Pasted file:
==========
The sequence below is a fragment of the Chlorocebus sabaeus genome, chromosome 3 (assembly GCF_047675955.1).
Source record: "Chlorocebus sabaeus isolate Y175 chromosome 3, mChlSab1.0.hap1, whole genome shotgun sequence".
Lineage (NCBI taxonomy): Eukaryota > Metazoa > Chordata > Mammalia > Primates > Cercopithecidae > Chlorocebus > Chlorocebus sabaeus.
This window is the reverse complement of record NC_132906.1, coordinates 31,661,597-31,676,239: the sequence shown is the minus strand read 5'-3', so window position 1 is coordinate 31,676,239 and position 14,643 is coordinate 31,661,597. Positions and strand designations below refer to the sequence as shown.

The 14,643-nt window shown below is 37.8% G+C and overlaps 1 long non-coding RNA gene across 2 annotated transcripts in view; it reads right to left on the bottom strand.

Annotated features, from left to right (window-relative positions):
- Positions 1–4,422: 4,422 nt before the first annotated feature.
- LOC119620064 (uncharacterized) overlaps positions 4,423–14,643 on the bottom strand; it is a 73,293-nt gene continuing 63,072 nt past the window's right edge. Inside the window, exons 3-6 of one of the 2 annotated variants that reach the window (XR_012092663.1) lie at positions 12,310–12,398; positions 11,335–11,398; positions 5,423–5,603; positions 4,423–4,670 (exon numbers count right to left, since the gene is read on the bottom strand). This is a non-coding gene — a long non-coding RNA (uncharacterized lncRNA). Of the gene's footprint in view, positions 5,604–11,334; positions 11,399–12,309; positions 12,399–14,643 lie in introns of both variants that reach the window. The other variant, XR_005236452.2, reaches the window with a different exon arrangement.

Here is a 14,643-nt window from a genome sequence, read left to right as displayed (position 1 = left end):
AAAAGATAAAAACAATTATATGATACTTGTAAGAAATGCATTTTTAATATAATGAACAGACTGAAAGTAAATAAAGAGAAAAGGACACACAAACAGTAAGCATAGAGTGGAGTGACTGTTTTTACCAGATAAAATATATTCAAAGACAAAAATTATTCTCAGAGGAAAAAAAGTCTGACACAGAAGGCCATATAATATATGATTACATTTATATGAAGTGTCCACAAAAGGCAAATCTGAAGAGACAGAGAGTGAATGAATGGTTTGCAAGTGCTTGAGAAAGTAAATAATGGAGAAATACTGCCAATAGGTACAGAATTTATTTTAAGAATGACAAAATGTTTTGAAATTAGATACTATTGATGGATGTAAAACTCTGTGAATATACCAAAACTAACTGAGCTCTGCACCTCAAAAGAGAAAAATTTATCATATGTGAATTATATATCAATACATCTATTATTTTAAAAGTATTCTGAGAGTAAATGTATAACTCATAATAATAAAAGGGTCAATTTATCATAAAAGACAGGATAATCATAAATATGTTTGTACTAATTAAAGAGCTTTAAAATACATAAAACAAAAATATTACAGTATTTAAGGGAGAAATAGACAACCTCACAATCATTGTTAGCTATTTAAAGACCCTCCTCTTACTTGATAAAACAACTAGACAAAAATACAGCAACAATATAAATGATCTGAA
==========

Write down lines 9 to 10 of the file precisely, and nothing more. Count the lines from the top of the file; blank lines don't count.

Here is a 14,643-nt window from a genome sequence, read left to right as displayed (position 1 = left end):
AAAAGATAAAAACAATTATATGATACTTGTAAGAAATGCATTTTTAATATAATGAACAGACTGAAAGTAAATAAAGAGAAAAGGACACACAAACAGTAAGCATAGAGTGGAGTGACTGTTTTTACCAGATAAAATATATTCAAAGACAAAAATTATTCTCAGAGGAAAAAAAGTCTGACACAGAAGGCCATATAATATATGATTACATTTATATGAAGTGTCCACAAAAGGCAAATCTGAAGAGACAGAGAGTGAATGAATGGTTTGCAAGTGCTTGAGAAAGTAAATAATGGAGAAATACTGCCAATAGGTACAGAATTTATTTTAAGAATGACAAAATGTTTTGAAATTAGATACTATTGATGGATGTAAAACTCTGTGAATATACCAAAACTAACTGAGCTCTGCACCTCAAAAGAGAAAAATTTATCATATGTGAATTATATATCAATACATCTATTATTTTAAAAGTATTCTGAGAGTAAATGTATAACTCATAATAATAAAAGGGTCAATTTATCATAAAAGACAGGATAATCATAAATATGTTTGTACTAATTAAAGAGCTTTAAAATACATAAAACAAAAATATTACAGTATTTAAGGGAGAAATAGACAACCTCACAATCATTGTTAGCTATTTAAAGACCCTCCTCTTACTTGATAAAACAACTAGACAAAAATACAGCAACAATATAAATGATCTGAA